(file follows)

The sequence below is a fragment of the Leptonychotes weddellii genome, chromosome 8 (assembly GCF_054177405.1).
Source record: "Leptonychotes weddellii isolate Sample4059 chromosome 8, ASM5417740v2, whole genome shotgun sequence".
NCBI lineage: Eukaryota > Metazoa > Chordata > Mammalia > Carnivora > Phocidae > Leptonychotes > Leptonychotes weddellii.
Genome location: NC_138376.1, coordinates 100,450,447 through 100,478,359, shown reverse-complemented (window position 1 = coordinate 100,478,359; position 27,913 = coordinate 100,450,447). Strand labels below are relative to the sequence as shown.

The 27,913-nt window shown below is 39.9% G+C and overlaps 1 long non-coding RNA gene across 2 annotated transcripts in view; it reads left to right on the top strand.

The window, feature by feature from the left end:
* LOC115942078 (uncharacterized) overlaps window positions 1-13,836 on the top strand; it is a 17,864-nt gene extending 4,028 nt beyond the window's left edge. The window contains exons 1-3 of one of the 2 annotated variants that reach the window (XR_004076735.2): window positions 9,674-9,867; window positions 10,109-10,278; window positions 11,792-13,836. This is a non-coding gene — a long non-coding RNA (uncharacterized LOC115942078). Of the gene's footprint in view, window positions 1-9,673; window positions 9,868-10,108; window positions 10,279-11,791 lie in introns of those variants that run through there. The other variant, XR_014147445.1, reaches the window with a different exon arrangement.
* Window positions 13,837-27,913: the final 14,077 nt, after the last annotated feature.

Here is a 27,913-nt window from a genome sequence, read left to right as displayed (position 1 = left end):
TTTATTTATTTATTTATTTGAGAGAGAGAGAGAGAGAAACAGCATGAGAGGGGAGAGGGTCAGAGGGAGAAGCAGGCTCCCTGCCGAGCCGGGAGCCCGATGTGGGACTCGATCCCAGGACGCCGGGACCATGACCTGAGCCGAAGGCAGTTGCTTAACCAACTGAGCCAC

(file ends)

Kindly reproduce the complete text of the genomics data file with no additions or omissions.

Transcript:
The sequence below is a fragment of the Leptonychotes weddellii genome, chromosome 8 (assembly GCF_054177405.1).
Source record: "Leptonychotes weddellii isolate Sample4059 chromosome 8, ASM5417740v2, whole genome shotgun sequence".
NCBI lineage: Eukaryota > Metazoa > Chordata > Mammalia > Carnivora > Phocidae > Leptonychotes > Leptonychotes weddellii.
Genome location: NC_138376.1, coordinates 100,450,447 through 100,478,359, shown reverse-complemented (window position 1 = coordinate 100,478,359; position 27,913 = coordinate 100,450,447). Strand labels below are relative to the sequence as shown.

The 27,913-nt window shown below is 39.9% G+C and overlaps 1 long non-coding RNA gene across 2 annotated transcripts in view; it reads left to right on the top strand.

The window, feature by feature from the left end:
* LOC115942078 (uncharacterized) overlaps window positions 1-13,836 on the top strand; it is a 17,864-nt gene extending 4,028 nt beyond the window's left edge. The window contains exons 1-3 of one of the 2 annotated variants that reach the window (XR_004076735.2): window positions 9,674-9,867; window positions 10,109-10,278; window positions 11,792-13,836. This is a non-coding gene — a long non-coding RNA (uncharacterized LOC115942078). Of the gene's footprint in view, window positions 1-9,673; window positions 9,868-10,108; window positions 10,279-11,791 lie in introns of those variants that run through there. The other variant, XR_014147445.1, reaches the window with a different exon arrangement.
* Window positions 13,837-27,913: the final 14,077 nt, after the last annotated feature.

Here is a 27,913-nt window from a genome sequence, read left to right as displayed (position 1 = left end):
TTTATTTATTTATTTATTTGAGAGAGAGAGAGAGAGAAACAGCATGAGAGGGGAGAGGGTCAGAGGGAGAAGCAGGCTCCCTGCCGAGCCGGGAGCCCGATGTGGGACTCGATCCCAGGACGCCGGGACCATGACCTGAGCCGAAGGCAGTTGCTTAACCAACTGAGCCAC